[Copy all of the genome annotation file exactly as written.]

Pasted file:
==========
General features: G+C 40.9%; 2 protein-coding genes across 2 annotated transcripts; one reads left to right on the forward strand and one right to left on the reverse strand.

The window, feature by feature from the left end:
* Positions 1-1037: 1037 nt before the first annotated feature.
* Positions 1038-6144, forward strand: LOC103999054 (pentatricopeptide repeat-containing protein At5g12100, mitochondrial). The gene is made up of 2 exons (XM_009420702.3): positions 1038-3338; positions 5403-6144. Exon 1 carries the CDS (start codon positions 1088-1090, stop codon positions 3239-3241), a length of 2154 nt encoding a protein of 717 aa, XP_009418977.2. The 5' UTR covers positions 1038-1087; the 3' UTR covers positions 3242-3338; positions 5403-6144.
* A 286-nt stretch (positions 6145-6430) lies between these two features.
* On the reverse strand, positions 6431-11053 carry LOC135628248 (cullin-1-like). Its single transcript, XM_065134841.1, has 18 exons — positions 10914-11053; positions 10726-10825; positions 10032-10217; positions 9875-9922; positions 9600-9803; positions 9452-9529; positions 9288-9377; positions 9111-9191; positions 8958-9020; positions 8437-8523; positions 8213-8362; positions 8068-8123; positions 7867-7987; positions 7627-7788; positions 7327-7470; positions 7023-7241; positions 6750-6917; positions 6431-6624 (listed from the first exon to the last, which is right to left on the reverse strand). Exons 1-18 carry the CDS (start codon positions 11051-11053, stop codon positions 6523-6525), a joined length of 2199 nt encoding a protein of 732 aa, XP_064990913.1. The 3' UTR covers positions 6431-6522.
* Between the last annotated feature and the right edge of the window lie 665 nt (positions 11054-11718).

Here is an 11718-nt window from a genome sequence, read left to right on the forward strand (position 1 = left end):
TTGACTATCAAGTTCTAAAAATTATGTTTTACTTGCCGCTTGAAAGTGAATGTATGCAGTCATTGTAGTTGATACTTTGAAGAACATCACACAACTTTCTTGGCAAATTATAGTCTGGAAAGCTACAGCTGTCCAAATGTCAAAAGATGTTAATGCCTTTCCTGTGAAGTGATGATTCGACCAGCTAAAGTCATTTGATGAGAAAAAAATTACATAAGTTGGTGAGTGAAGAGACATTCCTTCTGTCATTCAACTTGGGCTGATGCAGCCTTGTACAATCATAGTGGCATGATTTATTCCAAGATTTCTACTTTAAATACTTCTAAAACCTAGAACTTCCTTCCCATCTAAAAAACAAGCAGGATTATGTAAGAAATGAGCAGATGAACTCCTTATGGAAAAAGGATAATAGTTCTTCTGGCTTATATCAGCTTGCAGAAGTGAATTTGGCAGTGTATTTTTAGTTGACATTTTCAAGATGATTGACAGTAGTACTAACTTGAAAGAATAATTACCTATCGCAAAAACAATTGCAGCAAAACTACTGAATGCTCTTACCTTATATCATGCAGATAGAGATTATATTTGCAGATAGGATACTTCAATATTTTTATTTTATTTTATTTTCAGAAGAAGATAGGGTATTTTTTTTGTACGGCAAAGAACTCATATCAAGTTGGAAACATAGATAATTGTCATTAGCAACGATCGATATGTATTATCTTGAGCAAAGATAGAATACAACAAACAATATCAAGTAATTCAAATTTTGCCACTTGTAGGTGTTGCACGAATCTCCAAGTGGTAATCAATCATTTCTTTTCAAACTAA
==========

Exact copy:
General features: G+C 40.9%; 2 protein-coding genes across 2 annotated transcripts; one reads left to right on the forward strand and one right to left on the reverse strand.

The window, feature by feature from the left end:
* Positions 1-1037: 1037 nt before the first annotated feature.
* Positions 1038-6144, forward strand: LOC103999054 (pentatricopeptide repeat-containing protein At5g12100, mitochondrial). The gene is made up of 2 exons (XM_009420702.3): positions 1038-3338; positions 5403-6144. Exon 1 carries the CDS (start codon positions 1088-1090, stop codon positions 3239-3241), a length of 2154 nt encoding a protein of 717 aa, XP_009418977.2. The 5' UTR covers positions 1038-1087; the 3' UTR covers positions 3242-3338; positions 5403-6144.
* A 286-nt stretch (positions 6145-6430) lies between these two features.
* On the reverse strand, positions 6431-11053 carry LOC135628248 (cullin-1-like). Its single transcript, XM_065134841.1, has 18 exons — positions 10914-11053; positions 10726-10825; positions 10032-10217; positions 9875-9922; positions 9600-9803; positions 9452-9529; positions 9288-9377; positions 9111-9191; positions 8958-9020; positions 8437-8523; positions 8213-8362; positions 8068-8123; positions 7867-7987; positions 7627-7788; positions 7327-7470; positions 7023-7241; positions 6750-6917; positions 6431-6624 (listed from the first exon to the last, which is right to left on the reverse strand). Exons 1-18 carry the CDS (start codon positions 11051-11053, stop codon positions 6523-6525), a joined length of 2199 nt encoding a protein of 732 aa, XP_064990913.1. The 3' UTR covers positions 6431-6522.
* Between the last annotated feature and the right edge of the window lie 665 nt (positions 11054-11718).

Here is an 11718-nt window from a genome sequence, read left to right on the forward strand (position 1 = left end):
TTGACTATCAAGTTCTAAAAATTATGTTTTACTTGCCGCTTGAAAGTGAATGTATGCAGTCATTGTAGTTGATACTTTGAAGAACATCACACAACTTTCTTGGCAAATTATAGTCTGGAAAGCTACAGCTGTCCAAATGTCAAAAGATGTTAATGCCTTTCCTGTGAAGTGATGATTCGACCAGCTAAAGTCATTTGATGAGAAAAAAATTACATAAGTTGGTGAGTGAAGAGACATTCCTTCTGTCATTCAACTTGGGCTGATGCAGCCTTGTACAATCATAGTGGCATGATTTATTCCAAGATTTCTACTTTAAATACTTCTAAAACCTAGAACTTCCTTCCCATCTAAAAAACAAGCAGGATTATGTAAGAAATGAGCAGATGAACTCCTTATGGAAAAAGGATAATAGTTCTTCTGGCTTATATCAGCTTGCAGAAGTGAATTTGGCAGTGTATTTTTAGTTGACATTTTCAAGATGATTGACAGTAGTACTAACTTGAAAGAATAATTACCTATCGCAAAAACAATTGCAGCAAAACTACTGAATGCTCTTACCTTATATCATGCAGATAGAGATTATATTTGCAGATAGGATACTTCAATATTTTTATTTTATTTTATTTTCAGAAGAAGATAGGGTATTTTTTTTGTACGGCAAAGAACTCATATCAAGTTGGAAACATAGATAATTGTCATTAGCAACGATCGATATGTATTATCTTGAGCAAAGATAGAATACAACAAACAATATCAAGTAATTCAAATTTTGCCACTTGTAGGTGTTGCACGAATCTCCAAGTGGTAATCAATCATTTCTTTTCAAACTAA